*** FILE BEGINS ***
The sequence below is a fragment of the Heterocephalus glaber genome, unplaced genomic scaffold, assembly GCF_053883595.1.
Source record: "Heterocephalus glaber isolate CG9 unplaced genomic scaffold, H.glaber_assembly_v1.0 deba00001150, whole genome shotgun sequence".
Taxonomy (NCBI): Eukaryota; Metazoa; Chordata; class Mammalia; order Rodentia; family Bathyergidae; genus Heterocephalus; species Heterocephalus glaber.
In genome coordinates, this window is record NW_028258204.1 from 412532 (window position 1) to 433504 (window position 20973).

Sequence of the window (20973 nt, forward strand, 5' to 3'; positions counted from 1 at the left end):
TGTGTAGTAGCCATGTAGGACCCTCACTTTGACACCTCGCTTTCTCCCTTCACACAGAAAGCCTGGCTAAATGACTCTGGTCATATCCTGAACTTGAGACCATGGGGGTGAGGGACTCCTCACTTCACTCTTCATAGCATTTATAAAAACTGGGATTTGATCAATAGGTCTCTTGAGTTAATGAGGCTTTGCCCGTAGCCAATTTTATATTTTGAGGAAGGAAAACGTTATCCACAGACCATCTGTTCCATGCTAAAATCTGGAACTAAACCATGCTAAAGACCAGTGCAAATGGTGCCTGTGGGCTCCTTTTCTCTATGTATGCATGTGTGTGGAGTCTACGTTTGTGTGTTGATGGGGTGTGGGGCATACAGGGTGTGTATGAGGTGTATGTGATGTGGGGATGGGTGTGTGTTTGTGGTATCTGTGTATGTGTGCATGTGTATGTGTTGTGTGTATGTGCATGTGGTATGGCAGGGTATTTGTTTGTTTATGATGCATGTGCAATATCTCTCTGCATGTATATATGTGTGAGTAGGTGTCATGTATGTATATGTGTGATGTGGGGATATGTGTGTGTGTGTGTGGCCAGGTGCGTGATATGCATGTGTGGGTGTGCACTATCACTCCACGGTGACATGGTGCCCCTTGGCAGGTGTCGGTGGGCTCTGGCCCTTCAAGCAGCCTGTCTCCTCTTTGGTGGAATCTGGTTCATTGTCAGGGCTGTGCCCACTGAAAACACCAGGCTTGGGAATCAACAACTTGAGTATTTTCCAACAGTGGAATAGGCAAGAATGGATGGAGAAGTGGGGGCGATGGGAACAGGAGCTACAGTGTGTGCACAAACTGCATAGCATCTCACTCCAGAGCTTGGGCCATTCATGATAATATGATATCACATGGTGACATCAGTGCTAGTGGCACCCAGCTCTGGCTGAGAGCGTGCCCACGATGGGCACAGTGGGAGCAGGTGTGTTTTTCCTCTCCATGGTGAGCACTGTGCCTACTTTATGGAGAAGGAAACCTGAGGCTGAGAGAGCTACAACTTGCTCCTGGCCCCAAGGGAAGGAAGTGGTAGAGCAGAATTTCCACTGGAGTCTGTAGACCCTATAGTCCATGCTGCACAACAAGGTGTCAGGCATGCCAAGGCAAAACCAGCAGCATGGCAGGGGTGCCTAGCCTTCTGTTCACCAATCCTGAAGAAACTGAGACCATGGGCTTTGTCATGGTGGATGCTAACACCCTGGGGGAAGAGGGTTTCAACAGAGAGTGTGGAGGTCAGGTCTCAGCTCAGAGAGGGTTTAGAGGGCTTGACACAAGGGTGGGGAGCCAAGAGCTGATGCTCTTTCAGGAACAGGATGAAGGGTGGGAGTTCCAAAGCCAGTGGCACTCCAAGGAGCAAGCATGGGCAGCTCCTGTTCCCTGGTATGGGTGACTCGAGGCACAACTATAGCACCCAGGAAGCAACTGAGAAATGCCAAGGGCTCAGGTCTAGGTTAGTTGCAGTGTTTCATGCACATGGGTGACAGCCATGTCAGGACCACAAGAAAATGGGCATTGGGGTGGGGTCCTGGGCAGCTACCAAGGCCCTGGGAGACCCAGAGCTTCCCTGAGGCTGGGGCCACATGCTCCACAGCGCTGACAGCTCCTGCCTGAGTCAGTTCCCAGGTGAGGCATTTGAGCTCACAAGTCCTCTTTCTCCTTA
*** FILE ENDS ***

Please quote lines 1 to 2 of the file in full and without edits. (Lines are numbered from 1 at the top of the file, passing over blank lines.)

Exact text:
The sequence below is a fragment of the Heterocephalus glaber genome, unplaced genomic scaffold, assembly GCF_053883595.1.
Source record: "Heterocephalus glaber isolate CG9 unplaced genomic scaffold, H.glaber_assembly_v1.0 deba00001150, whole genome shotgun sequence".